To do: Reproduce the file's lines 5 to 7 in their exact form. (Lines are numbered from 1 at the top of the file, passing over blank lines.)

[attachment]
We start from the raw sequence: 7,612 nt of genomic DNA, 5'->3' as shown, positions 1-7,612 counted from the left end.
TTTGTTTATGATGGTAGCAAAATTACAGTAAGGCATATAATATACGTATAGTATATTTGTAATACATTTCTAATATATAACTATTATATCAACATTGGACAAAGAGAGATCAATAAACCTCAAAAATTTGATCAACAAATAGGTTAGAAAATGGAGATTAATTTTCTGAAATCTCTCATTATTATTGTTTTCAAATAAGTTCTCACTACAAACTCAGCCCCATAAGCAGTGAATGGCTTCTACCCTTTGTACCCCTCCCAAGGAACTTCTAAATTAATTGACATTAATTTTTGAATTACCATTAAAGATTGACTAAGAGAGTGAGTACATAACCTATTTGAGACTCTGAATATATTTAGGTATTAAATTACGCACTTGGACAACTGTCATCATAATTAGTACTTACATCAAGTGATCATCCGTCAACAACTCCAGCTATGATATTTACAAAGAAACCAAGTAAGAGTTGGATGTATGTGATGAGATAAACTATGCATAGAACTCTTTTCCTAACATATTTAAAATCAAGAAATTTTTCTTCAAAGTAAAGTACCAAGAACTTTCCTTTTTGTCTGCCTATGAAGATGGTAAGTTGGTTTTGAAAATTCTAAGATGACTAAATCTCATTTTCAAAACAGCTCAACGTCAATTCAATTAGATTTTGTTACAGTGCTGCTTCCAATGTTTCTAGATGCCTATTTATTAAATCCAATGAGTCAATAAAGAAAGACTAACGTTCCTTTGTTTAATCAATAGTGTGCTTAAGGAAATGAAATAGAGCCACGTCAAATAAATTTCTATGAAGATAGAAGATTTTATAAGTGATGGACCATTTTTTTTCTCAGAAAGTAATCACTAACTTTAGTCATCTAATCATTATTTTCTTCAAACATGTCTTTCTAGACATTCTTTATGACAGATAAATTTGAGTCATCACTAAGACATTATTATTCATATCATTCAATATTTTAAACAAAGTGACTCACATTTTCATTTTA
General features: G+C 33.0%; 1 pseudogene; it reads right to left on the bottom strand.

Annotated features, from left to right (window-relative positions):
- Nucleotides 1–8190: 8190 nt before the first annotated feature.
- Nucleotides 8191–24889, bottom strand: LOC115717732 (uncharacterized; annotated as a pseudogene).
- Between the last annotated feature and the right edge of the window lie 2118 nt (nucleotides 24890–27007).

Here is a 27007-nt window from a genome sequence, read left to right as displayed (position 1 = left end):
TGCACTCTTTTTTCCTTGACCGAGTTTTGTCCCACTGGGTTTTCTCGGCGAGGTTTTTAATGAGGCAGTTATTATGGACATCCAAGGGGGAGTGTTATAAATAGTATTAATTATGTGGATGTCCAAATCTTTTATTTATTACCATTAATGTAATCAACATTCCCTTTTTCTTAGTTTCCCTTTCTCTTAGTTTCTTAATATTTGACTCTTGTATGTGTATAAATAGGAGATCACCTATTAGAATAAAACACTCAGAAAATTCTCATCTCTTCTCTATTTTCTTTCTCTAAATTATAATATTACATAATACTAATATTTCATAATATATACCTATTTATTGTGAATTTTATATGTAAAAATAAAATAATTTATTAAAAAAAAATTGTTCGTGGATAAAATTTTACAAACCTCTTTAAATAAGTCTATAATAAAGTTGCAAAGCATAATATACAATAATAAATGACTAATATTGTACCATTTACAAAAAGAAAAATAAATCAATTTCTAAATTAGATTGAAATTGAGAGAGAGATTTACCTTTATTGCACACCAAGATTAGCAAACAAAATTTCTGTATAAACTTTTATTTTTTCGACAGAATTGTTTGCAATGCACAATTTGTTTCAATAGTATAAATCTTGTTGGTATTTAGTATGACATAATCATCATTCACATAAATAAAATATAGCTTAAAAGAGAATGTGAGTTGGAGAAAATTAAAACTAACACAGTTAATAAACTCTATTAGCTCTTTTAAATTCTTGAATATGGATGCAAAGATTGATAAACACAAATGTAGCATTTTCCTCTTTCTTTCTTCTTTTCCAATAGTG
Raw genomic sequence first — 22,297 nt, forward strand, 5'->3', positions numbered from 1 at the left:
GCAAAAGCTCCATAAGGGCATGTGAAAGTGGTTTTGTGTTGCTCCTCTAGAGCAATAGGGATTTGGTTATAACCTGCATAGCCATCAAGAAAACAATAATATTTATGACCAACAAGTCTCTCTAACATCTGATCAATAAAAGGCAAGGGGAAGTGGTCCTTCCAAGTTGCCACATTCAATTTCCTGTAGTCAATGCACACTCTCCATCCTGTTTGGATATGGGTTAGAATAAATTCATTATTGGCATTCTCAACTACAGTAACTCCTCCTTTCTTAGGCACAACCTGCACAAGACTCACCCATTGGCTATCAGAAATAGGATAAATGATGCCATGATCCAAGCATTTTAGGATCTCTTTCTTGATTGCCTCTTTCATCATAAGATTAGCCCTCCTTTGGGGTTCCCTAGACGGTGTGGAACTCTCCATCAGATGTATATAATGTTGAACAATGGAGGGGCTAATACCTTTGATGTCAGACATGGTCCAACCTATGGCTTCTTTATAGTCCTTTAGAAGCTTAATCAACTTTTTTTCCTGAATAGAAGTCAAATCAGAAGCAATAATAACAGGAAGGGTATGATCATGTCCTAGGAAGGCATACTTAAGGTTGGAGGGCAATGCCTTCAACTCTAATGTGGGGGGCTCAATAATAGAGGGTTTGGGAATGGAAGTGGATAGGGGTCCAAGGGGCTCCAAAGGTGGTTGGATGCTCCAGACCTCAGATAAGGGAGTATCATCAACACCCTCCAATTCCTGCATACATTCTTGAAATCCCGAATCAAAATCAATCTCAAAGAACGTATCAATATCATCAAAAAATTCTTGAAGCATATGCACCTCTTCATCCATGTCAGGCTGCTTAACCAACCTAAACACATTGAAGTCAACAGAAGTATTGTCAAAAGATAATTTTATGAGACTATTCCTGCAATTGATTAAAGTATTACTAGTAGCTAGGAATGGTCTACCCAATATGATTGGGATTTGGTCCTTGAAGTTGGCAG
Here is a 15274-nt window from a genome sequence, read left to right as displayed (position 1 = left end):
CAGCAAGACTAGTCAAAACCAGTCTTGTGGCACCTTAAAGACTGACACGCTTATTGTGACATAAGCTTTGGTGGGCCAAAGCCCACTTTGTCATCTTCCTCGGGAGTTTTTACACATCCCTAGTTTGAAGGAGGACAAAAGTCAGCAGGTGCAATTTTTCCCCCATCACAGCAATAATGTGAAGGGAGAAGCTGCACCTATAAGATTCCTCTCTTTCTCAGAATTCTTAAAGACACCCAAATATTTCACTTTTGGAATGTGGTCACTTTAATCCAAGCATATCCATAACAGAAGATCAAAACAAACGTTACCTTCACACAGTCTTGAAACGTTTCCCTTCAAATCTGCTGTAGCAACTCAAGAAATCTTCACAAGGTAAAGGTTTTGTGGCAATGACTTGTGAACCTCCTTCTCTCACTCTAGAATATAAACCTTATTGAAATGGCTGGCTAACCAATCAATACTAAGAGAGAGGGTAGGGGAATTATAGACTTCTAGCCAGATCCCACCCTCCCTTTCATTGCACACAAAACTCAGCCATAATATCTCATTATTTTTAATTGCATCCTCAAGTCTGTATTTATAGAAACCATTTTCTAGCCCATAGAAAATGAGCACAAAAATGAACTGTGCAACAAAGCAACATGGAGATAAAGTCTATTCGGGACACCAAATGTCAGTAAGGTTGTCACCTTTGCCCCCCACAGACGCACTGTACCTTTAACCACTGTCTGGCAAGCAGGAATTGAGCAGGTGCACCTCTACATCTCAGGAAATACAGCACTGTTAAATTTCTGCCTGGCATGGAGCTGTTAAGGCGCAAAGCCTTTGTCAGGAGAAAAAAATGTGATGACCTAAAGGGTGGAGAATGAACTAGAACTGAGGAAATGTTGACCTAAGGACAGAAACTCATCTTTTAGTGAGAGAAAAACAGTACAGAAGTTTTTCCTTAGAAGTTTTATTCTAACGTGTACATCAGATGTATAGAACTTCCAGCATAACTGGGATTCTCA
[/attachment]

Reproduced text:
- Nucleotides 1–8190: 8190 nt before the first annotated feature.
- Nucleotides 8191–24889, bottom strand: LOC115717732 (uncharacterized; annotated as a pseudogene).
- Between the last annotated feature and the right edge of the window lie 2118 nt (nucleotides 24890–27007).